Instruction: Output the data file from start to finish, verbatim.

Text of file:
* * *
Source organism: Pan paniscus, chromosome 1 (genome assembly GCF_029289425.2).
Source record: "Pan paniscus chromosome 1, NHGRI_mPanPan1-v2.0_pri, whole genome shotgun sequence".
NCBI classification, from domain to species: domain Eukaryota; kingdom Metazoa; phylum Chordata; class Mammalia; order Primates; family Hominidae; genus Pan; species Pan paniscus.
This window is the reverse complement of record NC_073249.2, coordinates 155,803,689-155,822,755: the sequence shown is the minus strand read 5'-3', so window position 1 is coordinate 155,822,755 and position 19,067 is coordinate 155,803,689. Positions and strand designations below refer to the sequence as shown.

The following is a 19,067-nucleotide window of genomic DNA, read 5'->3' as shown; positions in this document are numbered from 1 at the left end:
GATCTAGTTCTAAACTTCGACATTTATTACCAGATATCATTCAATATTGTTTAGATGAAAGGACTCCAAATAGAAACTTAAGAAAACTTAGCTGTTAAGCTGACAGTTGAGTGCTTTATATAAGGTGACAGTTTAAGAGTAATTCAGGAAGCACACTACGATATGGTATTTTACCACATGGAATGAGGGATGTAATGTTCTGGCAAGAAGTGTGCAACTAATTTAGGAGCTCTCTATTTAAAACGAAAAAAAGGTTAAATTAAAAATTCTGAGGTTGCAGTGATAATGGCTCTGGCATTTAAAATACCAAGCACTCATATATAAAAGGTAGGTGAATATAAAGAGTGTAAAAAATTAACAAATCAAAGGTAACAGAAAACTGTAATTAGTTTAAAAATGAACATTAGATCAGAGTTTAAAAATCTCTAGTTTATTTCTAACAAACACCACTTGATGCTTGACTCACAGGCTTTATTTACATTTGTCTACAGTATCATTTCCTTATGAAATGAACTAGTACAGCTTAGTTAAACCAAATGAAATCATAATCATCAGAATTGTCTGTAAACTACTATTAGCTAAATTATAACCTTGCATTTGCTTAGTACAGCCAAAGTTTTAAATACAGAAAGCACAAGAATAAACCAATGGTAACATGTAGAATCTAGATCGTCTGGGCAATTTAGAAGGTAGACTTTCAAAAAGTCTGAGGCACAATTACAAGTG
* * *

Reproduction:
Source organism: Pan paniscus, chromosome 1 (genome assembly GCF_029289425.2).
Source record: "Pan paniscus chromosome 1, NHGRI_mPanPan1-v2.0_pri, whole genome shotgun sequence".
NCBI classification, from domain to species: domain Eukaryota; kingdom Metazoa; phylum Chordata; class Mammalia; order Primates; family Hominidae; genus Pan; species Pan paniscus.
This window is the reverse complement of record NC_073249.2, coordinates 155,803,689-155,822,755: the sequence shown is the minus strand read 5'-3', so window position 1 is coordinate 155,822,755 and position 19,067 is coordinate 155,803,689. Positions and strand designations below refer to the sequence as shown.

The following is a 19,067-nucleotide window of genomic DNA, read 5'->3' as shown; positions in this document are numbered from 1 at the left end:
GATCTAGTTCTAAACTTCGACATTTATTACCAGATATCATTCAATATTGTTTAGATGAAAGGACTCCAAATAGAAACTTAAGAAAACTTAGCTGTTAAGCTGACAGTTGAGTGCTTTATATAAGGTGACAGTTTAAGAGTAATTCAGGAAGCACACTACGATATGGTATTTTACCACATGGAATGAGGGATGTAATGTTCTGGCAAGAAGTGTGCAACTAATTTAGGAGCTCTCTATTTAAAACGAAAAAAAGGTTAAATTAAAAATTCTGAGGTTGCAGTGATAATGGCTCTGGCATTTAAAATACCAAGCACTCATATATAAAAGGTAGGTGAATATAAAGAGTGTAAAAAATTAACAAATCAAAGGTAACAGAAAACTGTAATTAGTTTAAAAATGAACATTAGATCAGAGTTTAAAAATCTCTAGTTTATTTCTAACAAACACCACTTGATGCTTGACTCACAGGCTTTATTTACATTTGTCTACAGTATCATTTCCTTATGAAATGAACTAGTACAGCTTAGTTAAACCAAATGAAATCATAATCATCAGAATTGTCTGTAAACTACTATTAGCTAAATTATAACCTTGCATTTGCTTAGTACAGCCAAAGTTTTAAATACAGAAAGCACAAGAATAAACCAATGGTAACATGTAGAATCTAGATCGTCTGGGCAATTTAGAAGGTAGACTTTCAAAAAGTCTGAGGCACAATTACAAGTG